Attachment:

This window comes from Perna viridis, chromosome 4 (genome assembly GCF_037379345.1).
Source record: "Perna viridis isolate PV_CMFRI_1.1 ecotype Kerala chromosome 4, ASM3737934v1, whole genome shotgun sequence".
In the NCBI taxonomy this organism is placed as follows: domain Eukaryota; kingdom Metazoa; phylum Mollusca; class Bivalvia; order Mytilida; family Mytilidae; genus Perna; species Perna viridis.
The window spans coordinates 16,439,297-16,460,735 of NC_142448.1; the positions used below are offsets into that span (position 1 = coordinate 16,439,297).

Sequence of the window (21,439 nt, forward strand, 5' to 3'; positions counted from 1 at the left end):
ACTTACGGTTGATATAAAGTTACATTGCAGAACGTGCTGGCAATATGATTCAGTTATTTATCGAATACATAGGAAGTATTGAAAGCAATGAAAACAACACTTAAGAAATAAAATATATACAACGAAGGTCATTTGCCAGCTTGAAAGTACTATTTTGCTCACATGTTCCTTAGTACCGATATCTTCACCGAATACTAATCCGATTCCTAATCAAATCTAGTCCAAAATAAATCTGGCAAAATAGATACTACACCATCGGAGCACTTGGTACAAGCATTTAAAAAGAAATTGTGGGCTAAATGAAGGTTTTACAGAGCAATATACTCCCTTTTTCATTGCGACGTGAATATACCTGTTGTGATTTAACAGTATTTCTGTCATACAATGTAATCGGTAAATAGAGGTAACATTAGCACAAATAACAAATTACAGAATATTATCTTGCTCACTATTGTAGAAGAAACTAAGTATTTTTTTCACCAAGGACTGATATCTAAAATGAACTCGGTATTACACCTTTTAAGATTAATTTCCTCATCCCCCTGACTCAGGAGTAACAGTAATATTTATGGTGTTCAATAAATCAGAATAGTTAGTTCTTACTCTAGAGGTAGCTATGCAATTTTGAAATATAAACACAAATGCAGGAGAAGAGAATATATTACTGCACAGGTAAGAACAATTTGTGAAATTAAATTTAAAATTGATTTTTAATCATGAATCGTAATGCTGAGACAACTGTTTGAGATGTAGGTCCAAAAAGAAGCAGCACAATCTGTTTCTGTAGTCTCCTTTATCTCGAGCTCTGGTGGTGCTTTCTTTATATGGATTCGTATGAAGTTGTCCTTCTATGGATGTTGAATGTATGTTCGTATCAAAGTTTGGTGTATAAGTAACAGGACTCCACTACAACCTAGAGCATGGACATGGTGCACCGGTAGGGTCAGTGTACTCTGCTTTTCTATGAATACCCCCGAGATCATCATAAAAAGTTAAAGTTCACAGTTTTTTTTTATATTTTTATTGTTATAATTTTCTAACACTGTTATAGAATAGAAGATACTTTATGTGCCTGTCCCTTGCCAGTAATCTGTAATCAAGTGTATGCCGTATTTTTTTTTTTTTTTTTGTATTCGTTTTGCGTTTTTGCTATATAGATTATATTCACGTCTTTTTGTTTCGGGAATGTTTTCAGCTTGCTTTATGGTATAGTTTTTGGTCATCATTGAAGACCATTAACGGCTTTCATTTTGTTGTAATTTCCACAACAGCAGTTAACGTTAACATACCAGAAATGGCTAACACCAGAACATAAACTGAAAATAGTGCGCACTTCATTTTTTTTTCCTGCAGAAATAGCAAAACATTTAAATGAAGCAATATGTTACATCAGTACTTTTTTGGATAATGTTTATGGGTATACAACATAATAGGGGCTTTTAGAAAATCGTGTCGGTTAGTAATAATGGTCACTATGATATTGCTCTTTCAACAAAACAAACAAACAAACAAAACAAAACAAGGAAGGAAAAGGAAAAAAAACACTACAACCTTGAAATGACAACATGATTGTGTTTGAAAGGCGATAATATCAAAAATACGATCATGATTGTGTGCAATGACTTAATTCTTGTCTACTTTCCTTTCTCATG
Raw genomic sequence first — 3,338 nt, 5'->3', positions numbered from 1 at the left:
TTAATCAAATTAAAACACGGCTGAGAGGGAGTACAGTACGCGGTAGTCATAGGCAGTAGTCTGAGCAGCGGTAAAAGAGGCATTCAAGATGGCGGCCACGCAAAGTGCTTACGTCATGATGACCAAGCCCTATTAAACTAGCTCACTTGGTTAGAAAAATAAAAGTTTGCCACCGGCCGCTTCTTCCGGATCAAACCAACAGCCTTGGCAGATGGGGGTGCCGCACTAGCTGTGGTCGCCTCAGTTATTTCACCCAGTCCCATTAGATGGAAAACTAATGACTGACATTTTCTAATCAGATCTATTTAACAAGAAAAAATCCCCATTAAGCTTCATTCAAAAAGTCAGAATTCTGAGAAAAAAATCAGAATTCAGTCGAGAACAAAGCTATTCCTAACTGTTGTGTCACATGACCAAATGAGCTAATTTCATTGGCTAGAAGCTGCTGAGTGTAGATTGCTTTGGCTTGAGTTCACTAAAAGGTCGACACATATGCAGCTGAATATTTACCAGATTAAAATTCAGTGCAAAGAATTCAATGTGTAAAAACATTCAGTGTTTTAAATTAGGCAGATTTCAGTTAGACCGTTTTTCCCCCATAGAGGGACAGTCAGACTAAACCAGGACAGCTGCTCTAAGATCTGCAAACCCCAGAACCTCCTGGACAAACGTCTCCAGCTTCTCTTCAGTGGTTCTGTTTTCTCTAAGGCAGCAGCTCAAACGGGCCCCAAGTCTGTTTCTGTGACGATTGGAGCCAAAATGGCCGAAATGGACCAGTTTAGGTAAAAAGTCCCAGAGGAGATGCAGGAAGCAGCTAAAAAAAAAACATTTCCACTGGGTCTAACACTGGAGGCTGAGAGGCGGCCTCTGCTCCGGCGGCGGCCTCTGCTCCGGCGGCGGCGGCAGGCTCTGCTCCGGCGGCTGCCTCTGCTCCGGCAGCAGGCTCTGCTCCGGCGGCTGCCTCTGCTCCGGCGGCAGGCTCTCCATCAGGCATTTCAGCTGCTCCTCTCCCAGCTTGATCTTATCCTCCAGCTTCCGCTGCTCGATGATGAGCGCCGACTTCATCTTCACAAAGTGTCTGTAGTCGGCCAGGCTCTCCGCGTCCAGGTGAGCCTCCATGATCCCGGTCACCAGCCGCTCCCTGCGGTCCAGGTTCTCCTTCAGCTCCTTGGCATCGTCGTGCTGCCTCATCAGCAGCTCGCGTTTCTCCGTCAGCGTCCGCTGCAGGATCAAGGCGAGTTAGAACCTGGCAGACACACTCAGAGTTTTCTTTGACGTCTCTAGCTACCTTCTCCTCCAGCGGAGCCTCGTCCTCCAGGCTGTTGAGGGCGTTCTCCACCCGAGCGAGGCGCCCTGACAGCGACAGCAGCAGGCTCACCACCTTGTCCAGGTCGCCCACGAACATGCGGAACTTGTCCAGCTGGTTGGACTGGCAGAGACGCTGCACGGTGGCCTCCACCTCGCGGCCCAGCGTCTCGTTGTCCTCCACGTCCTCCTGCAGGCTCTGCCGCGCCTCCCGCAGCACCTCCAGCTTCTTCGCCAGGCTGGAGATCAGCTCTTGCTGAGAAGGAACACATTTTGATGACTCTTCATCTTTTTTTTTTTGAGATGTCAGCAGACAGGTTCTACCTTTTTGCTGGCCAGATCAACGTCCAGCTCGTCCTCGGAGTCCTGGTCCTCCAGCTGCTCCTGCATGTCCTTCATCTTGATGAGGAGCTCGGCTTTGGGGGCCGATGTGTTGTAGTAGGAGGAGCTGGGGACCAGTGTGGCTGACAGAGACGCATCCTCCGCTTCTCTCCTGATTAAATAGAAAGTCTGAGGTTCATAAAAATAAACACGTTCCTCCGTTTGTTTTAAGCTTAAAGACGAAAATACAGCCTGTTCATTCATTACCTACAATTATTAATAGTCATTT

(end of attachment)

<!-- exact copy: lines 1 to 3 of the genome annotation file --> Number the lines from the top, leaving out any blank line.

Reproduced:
This window comes from Perna viridis, chromosome 4 (genome assembly GCF_037379345.1).
Source record: "Perna viridis isolate PV_CMFRI_1.1 ecotype Kerala chromosome 4, ASM3737934v1, whole genome shotgun sequence".
In the NCBI taxonomy this organism is placed as follows: domain Eukaryota; kingdom Metazoa; phylum Mollusca; class Bivalvia; order Mytilida; family Mytilidae; genus Perna; species Perna viridis.